the story of a painting: "The Long Way"

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"The Long Way" / 16"h x 40"w x 1.5"d/ acrylic on canvas / 2016

I started this recent abstract composition because I had just finished a piece that required many different disparate colors and was left with a palette LOADED with paint I refused to waste.

I had a large canvas ready and began painting instinctively first with a palette knife. Soon, for some unknown reason, I began experimenting with the textures created when I troweled paint onto the canvas with different sized strips of stiff cardboard I had around for reinforcing packages.

This was the result of this experimentation and the first layer:

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Next, I used a brush to layer large flat shapes and covered those with a 1/2" check pattern. Only to forever alter all of that work within minutes by grabbing a few bottles of fluid paint and letting it flow down the surface of the painting from every edge.

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Then I started using the shapes created by the drips to inform and create other parts of the painting.

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Around this time, I had a little buddy keeping me company as I worked:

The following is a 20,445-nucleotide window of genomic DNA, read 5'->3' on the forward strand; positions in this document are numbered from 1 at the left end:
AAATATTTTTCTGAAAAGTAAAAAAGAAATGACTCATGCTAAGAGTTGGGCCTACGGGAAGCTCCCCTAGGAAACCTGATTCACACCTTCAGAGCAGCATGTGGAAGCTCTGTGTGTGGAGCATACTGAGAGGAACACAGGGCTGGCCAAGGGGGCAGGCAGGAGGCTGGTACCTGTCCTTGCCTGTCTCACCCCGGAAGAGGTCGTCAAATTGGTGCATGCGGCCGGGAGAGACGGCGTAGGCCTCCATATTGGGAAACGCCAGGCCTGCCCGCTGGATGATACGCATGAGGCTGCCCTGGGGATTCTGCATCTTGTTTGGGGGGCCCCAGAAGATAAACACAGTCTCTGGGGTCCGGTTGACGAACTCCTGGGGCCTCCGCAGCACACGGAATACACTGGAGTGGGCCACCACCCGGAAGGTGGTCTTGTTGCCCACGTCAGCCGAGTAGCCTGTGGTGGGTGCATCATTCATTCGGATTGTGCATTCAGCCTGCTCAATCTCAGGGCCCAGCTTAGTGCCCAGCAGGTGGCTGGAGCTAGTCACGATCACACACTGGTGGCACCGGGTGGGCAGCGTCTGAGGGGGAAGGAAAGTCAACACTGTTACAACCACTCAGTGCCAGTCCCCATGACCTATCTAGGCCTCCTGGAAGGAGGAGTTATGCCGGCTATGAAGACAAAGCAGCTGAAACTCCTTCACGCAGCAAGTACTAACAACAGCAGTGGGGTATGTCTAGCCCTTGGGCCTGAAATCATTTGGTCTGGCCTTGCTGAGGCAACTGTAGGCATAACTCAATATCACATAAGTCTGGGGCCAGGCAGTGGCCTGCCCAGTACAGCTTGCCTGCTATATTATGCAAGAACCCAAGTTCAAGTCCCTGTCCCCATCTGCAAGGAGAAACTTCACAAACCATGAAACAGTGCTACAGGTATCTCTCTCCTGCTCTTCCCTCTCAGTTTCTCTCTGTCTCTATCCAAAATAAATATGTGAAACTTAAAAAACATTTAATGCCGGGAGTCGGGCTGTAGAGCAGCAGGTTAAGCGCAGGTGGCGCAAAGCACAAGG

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The final bout of inspiration was to create wide winding and swerving unconnected bands, each made of four side by side colors...

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...because by then the meaning of the painting was revealed to me. I know that probably sounds weird, but a lot of times if I paint just for fun, I have no idea what I am painting until I am about two-thirds of the way through.

Once the shapes I had just created were outlined in black, my vision was complete and the painting was finished.

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Those colorful swooping unconnected bands represent past false-starts and disjointed paths. The painting is called "The Long Way" because it symbolizes the emotions of having arrived to a specific point in one's life having taken a difficult and unorthodox way to get there.

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The various layers resulted in a delightfully rich textured background. And, the drip-lines came to symbolize spontaneity and things that are inevitably not within our control, which fit in with the overall theme perfectly.

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Augmented Portraits (an origin story)

Last year, I made a mistake while I was laying out a commissioned portrait on a canvas in pencil. I don't know what it was, maybe I hadn't had enough coffee that morning, but something caused me to sketch the face far too low on the canvas. After staggering a bit, aghast at my own negligence, I erased what I could and started over. Of course, as we know, graphite never erases truly clean.

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